2012 to 2016
Ice Pendulum is a live event and sculpture that recreates Léon Foucault's famous 1851 Panthéon pendulum demonstration with a bob of melting ice. While constituting over half the Earth's body of water in frozen form, ice is in a constant state of change. Melting polar ice is also a profound sign of global fragility.
This work was first created as video and photographic piece in 2010 and subsequently presented as a live performance installation at the 2013 Paris Nuit Blanche festival and in the [ 0°C ] exhibition in Japan in 2016.
In 1851 Foucault shocked Parisians as his pendulum proved the invisible gravitational rotation of the Earth was real. This performance installation also confronts us with a difficult truth: that there are physical consequences from shifting dispersions of water on the Earth's speed of rotation, as water moves from the polar regions toward the equator.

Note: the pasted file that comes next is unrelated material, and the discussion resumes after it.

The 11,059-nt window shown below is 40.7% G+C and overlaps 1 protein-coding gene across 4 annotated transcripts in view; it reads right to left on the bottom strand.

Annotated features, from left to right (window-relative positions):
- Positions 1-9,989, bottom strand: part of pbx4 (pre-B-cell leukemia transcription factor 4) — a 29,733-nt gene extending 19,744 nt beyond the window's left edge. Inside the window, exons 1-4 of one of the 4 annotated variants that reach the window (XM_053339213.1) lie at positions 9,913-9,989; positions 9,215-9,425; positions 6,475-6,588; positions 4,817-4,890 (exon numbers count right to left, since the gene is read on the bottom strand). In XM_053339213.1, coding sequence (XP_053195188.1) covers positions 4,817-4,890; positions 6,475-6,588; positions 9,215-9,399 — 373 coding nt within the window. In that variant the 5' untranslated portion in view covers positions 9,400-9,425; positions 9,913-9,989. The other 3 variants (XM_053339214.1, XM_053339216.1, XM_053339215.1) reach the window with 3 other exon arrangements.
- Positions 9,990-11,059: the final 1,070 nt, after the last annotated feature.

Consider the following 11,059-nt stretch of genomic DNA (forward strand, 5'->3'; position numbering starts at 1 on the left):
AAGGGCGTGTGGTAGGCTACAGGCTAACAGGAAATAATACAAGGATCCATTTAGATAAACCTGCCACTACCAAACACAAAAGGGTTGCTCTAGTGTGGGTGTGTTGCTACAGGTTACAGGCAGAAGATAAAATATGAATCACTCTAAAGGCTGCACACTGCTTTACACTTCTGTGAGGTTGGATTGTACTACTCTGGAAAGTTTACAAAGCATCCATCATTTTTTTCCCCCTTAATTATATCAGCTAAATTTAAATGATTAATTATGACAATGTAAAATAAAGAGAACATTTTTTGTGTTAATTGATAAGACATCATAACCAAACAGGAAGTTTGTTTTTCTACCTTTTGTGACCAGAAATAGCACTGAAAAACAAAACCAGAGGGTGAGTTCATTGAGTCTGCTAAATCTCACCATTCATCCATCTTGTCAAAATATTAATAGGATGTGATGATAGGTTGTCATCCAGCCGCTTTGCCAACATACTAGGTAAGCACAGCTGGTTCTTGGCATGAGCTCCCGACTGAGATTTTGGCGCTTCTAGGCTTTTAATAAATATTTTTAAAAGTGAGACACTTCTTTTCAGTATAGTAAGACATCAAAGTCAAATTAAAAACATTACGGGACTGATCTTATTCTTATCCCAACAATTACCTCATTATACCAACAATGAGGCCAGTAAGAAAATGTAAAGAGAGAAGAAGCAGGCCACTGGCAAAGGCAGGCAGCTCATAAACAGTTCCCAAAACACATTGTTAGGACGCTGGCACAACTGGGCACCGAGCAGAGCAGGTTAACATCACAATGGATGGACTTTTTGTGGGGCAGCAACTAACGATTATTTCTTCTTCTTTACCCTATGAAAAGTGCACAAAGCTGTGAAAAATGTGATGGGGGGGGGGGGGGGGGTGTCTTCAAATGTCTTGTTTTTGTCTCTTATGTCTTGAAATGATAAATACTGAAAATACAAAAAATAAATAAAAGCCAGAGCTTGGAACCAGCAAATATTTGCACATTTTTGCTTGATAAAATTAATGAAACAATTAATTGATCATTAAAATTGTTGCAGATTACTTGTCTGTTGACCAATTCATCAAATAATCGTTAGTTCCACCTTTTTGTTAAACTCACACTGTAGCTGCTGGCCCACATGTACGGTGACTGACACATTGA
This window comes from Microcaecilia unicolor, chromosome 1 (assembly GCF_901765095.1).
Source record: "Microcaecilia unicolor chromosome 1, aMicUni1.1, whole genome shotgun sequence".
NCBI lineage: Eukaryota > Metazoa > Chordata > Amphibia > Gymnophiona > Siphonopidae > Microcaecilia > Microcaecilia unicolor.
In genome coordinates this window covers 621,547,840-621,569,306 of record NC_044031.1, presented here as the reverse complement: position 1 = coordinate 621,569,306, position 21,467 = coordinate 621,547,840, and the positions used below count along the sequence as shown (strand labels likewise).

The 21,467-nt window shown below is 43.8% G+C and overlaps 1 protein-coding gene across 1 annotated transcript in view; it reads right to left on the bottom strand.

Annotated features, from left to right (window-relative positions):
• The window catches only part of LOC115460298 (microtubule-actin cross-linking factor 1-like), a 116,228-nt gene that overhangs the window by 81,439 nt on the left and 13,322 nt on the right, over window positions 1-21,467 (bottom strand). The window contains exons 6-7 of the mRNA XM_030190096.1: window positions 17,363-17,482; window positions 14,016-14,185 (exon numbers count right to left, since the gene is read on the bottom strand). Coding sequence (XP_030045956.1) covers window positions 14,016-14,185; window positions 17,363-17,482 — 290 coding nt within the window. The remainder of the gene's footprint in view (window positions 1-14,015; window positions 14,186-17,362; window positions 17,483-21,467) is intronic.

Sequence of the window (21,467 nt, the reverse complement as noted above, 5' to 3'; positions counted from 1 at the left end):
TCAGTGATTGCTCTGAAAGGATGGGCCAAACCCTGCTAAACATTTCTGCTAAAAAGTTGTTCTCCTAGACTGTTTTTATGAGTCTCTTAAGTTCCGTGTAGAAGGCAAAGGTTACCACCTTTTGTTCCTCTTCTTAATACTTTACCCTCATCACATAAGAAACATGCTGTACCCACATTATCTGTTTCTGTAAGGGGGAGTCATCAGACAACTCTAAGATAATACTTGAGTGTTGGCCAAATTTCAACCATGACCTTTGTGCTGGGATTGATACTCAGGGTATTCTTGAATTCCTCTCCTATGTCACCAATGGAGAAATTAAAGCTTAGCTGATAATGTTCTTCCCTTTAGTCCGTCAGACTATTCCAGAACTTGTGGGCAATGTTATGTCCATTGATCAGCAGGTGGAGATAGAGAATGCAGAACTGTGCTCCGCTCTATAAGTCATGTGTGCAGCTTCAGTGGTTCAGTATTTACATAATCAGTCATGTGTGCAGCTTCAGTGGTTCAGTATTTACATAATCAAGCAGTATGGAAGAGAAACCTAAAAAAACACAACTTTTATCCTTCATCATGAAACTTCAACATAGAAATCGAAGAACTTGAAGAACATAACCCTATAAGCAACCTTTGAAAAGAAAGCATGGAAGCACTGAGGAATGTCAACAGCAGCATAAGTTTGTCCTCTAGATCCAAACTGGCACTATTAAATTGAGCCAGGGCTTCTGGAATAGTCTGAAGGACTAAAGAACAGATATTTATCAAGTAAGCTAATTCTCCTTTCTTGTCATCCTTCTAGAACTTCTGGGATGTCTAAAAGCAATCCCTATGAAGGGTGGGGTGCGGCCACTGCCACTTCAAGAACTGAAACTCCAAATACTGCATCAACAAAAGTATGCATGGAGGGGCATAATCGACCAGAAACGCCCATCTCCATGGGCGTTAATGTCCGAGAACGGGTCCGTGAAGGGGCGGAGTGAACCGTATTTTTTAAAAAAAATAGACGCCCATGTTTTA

The gravitational pull of the Moon on the larger mass of the tides directly impacts the Earth’s movement on its axis and this 'tidal dragging’ of the Moon is adding to the length of each solar day. Researchers at the Observatory of Paris have measured the effect and found it is slowing the speed of the planet's rotation to make each day fractionally longer. As the ice pendulum starts to melt, we too clearly see that the object loses mass and how its motion changes.
Ice Pendulum, Paris Nuit Blanche 2013. Installation Canal Saint-Martin, Paris. Photograph: Nicolas Brasseur.